"The Jimmy Garoppolo-led Niners would serve as ideal foils, fueled by Superman tight end George Kittle and a coach in Kyle Shanahan who might be the league's greatest play-caller. San Francisco's current roster shares minimal DNA with the one that fell to the Ravens [in Super Bowl XLVII], but the city and its fans have not forgotten. And these two teams locked horns in a highly intriguing game earlier this season, with Baltimore eking out a 20-17 win at home. What's not to like about the two best squads tangling on the final Sunday of the 100th NFL season?"
An all-purple Super Bowl pitting the Ravens against the Minnesota Vikings was Sessler's third-favorite matchup.
"In this scenario, I foresee a troubled fate for Baltimore," Sessler wrote. "In the same way Flacco dropped a nuclear bomb on his critics by guiding that old Ravens team to glory in 2012, this story would star Kirk Cousins. Minnesota's folksy passer isn't everyone's cup of tea, but the concept of Cousins slaying a pair of NFC heavies before toppling the uber-dangerous Ravens is the stuff of football legend."
Key Ravens Who Might Not Return in 2020
Under first-year Ravens General Manager Eric DeCosta, the team has signed eight players to contract extensions (including four during the season), but one of the harsh realities of the NFL in the salary cap era is that there's going to be some degree of turnover on the roster every season.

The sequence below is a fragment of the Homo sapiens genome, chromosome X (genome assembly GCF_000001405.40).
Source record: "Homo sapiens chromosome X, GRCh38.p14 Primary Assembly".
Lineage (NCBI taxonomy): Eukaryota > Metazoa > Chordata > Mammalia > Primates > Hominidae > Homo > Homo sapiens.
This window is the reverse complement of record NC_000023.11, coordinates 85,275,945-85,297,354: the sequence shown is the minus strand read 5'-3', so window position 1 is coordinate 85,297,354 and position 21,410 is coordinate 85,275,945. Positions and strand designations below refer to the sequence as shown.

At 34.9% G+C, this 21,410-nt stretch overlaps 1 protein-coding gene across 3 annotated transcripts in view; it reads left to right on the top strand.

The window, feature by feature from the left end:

With that in mind, Ravens Wire's Matthew Stevens identified nine key players who could be playing their final games in a Ravens uniform:
OLB Matthew Judon: "We got a taste of how bad the business side of football can be in the offseason when the Ravens saw C.J. Mosley, Za'Darius Smith and Terrell Suggs all leave in free agency for huge deals. Make no mistake about it, Judon is a player likely entering a very similar situation if they let him become a free agent."
CB Jimmy Smith: "Though Smith has shown he can still be a starting-caliber cornerback in this league, he wouldn't have that primary role with the Ravens having both [Marcus] Peters and Marlon Humphrey in 2020."
DT Michael Pierce: "With the resurgence of powerful rushing attacks in the NFL this season, plenty of teams will be looking for a space-eating defensive tackle who can get upfield and make big plays in the backfield. And that's exactly what you get with Pierce."
LB Patrick Onwuasor: "If Onwuasor gets some interest in free agency and a chance to start for another team, the Ravens probably wouldn't be able to match."
G Marshal Yanda: "Yanda will have a starting spot on Baltimore's offensive line as long as he wants to play, and he's signed through the 2020 season. But Yanda will be turning 36 years old next season and simply might not want to go through another season, especially if the Ravens win Super Bowl LIV."
QB Robert Griffin III: "There are a number of teams in this league that either don't have a starting quarterback signed or could use an upgrade . . . and Griffin could easily be that guy. … However, Griffin isn't a free agent, which would mean another team has to ring the Ravens' phone and make a deal."